HomeUncategorizedGrace Jones' Slave to the Rhythm: Classic Album Review

Grace Jones’ Slave to the Rhythm: Classic Album Review



Some pop stars control every note that makes it onto their albums, and a producer serves as their mouthpiece making sure each desired sound is exactly in place. Some pawn the entire vision and process onto their producers, and show up merely to record their parts before calling it a day. But every so often, an artist unites with a producer to create their most indelible work, combining both their producer’s vision and specialized abilities with their own. With Trevor Horn behind the boards, Grace Jones achieved this on her legendary 1985 album, Slave to the Rhythm. 

Slave to the Rhythm is not merely an album. It’s an experience, a biography, a meditation on Grace Jones as a rhythmic deity. It’s eight versions of a single song that show each facet of Jones’ boundless artistry. Perhaps barring the effervescent Nightclubbing, which turned Jones into a global phenomenon upon its release in 1981, Slave to the Rhythm is her most complete and ambitious experiment.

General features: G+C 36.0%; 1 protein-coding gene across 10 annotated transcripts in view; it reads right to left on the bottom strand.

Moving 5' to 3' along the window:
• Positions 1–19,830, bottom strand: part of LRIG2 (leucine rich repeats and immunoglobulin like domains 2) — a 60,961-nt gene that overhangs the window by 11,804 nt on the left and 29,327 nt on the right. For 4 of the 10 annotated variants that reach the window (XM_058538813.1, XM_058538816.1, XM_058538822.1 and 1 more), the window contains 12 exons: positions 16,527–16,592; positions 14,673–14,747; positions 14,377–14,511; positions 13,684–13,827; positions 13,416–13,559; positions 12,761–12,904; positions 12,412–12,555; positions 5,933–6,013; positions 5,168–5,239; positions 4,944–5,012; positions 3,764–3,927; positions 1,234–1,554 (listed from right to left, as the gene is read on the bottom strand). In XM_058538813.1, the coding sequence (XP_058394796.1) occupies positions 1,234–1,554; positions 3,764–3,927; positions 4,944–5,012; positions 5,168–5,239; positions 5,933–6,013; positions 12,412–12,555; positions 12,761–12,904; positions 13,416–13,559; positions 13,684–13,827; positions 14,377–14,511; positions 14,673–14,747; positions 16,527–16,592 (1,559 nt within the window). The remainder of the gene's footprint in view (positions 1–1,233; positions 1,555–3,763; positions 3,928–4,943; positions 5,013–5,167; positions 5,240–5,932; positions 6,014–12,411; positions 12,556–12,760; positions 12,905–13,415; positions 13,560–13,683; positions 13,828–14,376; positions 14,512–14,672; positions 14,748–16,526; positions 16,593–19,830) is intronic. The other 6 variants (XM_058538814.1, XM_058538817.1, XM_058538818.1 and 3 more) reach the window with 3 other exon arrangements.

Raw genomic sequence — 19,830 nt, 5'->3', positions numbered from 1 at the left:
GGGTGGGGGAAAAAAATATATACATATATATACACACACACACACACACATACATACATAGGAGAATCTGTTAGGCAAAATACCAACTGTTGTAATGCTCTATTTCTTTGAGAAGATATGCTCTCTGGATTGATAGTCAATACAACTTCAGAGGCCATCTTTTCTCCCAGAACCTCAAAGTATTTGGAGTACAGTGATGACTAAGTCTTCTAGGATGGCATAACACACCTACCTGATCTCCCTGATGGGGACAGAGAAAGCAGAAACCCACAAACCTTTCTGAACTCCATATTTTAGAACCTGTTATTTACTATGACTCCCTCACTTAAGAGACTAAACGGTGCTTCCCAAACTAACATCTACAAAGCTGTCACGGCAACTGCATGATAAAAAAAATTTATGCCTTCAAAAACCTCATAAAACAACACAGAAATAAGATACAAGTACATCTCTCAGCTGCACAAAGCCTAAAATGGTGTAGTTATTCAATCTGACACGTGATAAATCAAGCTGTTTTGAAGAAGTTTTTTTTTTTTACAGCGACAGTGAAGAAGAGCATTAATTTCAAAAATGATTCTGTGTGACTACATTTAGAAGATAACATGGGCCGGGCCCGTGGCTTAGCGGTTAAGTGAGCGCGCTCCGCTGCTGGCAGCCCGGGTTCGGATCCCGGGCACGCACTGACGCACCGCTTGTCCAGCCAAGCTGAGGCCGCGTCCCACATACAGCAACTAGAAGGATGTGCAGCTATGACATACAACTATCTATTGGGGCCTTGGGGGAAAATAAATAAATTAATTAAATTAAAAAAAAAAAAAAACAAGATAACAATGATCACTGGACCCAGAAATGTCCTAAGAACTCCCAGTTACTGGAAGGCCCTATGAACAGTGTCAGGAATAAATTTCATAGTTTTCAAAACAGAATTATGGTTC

It also represents the greatest artistry of producer Trevor Horn, who worked tirelessly alongside Bruce Woolley, Steven Lipson, and Simon Darlow to pull off the album’s concept. Together,  they created a mythologized presentation of Grace Jones — one whose evocative vision of pop music would influence the genre for years to come.

Here’s something that might sound familiar: When Grace Jones released Slave to the Rhythm in 1985, audiences had been moving away from listening to full albums. MTV dominated the pop culture discussion, prioritizing singles for video syndication, and emphasizing iconography. As Trevor Horn presciently expressed in his 1979 single with The Buggles, video was killing the radio star, and along with it, the album.

But even with MTV’s dominance, there would always be demand for immersion, not just for small offerings, but for a full experience. This is exactly what Jones and Horn had envisioned, and eventually achieved, on Slave to the Rhythm.



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